LOS ANGELES (CN) – Rapper Kanye West slapped his insurers with a $10 million federal lawsuit, claiming they refuse to pay claims for canceled dates of his “San Pablo” tour and leaked details of his medical condition to the press in violation of nondisclosure agreements.
West filed a federal complaint on Tuesday through his company Very Good Touring against several insurers in the Lloyd’s of London market including the Cathedral, Liberty, Catlin, Markel and Allianz syndicates.
The rapper accuses the insurers of refusing to pay out, or denying, his $10 million claims for canceled tour dates in late 2016. West says a “debilitating medical condition” caused him to skip the remaining dates in support of his seventh album “The Life of Pablo.” The tour was originally scheduled to end on New Year’s Eve 2016.
West canceled dates in November and December after he ended up in hospital on Nov. 21, 2016. The hospitalization came two days after a show at Golden 1 Center in Sacramento, California, where he was 30 minutes late and once on the stage launched into a rant against Beyoncé, Jay Z and Hillary Clinton.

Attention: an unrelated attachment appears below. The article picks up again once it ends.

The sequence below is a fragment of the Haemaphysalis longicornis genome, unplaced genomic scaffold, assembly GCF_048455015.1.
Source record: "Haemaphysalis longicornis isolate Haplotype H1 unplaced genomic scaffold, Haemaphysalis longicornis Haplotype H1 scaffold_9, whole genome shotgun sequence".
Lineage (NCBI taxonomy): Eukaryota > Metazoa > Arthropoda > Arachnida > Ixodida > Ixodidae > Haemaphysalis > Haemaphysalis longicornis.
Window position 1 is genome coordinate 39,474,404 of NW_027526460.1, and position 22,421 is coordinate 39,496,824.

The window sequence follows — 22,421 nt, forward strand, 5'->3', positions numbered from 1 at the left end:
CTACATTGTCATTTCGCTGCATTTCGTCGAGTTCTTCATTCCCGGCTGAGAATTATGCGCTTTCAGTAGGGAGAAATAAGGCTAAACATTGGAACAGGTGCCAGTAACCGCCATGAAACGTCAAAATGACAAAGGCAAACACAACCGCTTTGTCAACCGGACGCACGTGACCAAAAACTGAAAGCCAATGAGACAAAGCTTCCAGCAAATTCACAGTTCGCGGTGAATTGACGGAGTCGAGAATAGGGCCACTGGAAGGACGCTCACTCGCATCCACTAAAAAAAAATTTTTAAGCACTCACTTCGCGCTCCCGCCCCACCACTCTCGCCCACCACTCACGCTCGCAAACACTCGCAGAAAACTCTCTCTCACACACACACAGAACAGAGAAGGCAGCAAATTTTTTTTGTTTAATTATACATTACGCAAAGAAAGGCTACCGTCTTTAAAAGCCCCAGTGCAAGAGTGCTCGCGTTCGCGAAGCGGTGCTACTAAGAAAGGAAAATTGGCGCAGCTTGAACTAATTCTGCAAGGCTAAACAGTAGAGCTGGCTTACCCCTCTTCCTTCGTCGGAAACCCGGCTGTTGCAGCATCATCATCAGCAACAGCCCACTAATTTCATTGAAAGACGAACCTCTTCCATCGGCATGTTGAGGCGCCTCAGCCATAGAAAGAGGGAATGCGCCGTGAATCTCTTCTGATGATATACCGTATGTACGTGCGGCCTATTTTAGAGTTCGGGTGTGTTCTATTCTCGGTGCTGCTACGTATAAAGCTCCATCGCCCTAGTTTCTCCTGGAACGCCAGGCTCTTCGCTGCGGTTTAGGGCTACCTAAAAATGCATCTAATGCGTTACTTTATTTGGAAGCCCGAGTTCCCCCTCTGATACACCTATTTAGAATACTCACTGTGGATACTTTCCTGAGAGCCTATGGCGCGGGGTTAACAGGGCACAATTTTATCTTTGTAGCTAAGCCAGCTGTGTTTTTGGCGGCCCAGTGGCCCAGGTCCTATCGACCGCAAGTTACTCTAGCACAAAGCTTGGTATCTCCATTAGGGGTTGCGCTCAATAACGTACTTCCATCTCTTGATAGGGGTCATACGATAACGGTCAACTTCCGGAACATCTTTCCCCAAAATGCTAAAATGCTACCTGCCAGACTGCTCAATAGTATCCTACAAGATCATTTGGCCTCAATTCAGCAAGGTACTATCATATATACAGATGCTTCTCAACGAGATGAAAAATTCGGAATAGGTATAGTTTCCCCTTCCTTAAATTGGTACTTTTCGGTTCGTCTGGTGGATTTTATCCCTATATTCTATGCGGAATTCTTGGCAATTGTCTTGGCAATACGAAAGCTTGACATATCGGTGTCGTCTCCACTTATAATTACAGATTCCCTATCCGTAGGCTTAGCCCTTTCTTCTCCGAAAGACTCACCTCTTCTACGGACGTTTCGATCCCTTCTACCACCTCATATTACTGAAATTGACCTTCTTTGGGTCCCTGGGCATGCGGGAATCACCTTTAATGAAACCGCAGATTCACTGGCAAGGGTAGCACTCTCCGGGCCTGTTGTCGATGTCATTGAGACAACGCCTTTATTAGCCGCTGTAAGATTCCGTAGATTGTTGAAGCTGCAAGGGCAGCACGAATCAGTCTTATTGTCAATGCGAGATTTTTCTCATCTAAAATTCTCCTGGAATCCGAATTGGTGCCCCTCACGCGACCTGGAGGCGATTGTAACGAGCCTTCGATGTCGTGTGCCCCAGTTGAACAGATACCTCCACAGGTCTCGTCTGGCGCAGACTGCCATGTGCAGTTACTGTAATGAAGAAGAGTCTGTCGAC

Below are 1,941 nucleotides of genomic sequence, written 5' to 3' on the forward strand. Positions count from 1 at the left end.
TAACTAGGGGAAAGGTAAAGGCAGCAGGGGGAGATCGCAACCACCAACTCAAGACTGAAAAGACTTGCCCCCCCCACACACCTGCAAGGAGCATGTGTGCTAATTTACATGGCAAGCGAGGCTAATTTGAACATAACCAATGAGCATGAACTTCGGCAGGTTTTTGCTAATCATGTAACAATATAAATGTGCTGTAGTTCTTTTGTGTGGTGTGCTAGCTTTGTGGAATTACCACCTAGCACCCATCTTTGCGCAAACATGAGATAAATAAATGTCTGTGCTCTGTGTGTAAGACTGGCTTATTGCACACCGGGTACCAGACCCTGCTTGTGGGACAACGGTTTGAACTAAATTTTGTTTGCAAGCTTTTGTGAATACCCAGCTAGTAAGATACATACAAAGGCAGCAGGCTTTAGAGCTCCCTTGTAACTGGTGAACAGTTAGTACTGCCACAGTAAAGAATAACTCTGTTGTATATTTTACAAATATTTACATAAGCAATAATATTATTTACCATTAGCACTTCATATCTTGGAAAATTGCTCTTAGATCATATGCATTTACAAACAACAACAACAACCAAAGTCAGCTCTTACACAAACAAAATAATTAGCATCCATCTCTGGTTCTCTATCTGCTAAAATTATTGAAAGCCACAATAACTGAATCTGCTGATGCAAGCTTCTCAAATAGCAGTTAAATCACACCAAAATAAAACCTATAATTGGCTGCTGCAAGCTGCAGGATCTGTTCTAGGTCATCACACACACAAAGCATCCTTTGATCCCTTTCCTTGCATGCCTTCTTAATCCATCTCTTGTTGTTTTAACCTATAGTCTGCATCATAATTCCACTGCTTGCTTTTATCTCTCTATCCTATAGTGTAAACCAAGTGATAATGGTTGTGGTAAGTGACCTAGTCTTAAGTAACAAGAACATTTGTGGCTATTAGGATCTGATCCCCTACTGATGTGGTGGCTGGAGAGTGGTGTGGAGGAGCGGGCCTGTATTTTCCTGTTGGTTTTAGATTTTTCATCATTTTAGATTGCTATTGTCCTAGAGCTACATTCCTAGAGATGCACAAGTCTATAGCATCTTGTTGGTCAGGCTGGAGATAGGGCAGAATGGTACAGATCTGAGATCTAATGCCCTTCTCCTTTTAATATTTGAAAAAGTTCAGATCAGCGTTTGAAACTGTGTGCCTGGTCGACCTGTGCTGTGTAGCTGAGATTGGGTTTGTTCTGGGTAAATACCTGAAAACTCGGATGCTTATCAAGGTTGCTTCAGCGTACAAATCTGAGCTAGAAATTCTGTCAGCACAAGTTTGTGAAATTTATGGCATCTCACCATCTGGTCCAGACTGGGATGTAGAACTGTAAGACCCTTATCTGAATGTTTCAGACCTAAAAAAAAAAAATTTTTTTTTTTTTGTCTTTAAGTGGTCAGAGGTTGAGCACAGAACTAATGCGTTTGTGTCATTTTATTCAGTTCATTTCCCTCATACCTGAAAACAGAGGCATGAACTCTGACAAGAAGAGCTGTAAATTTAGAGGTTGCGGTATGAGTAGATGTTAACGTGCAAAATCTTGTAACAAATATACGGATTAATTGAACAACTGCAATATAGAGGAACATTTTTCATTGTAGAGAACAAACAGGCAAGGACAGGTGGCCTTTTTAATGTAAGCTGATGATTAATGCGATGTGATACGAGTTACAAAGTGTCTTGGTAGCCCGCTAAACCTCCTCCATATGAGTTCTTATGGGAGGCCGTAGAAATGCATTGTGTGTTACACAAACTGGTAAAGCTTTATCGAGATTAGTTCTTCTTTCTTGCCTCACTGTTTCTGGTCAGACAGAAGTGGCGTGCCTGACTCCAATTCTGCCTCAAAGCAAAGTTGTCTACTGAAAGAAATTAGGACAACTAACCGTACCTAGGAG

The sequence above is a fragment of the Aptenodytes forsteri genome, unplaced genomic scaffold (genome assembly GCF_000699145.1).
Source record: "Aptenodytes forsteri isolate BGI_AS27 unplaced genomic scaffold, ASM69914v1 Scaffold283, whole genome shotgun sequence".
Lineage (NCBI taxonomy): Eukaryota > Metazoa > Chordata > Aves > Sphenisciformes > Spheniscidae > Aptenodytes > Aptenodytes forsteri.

That same month, Very Good submitted a claim to insurers. But eight months later, they have yet to pay up, the lawsuit says.
The insurers have implied that “Kanye’s use of marijuana may provide them with a basis to deny the claim and retain hundreds of thousands of dollars in insurance premiums paid by Very Good. The stalling is emblematic of a broader modus operandi of the insurers of never-ending post-claim underwriting where the insurers hunt for some contrived excuse not to pay,” the 15-page lawsuit says.
West accuses the insurers of attempting to intimidate him into not taking legal action by leaking confidential information about his medical condition to the press.
“Planting the confidential information with news outlets represents an egregious violation of written nondisclosure agreements that defendant insurers and their agents signed, covering such information to which they were privy,” the complaint states.
Three insurance companies have honored the obligations to pay Very Good for the canceled shows, West adds.
He seeks $9,860,843.51 in damages in a complaint for breach of contract and breach of implied covenant of good faith and fair dealing.
He is represented by Howard King of King, Holmes, Paterno & Soriano, who declined to comment.
Lloyd’s of London spokeswoman Lizzie Lowe also declined to comment.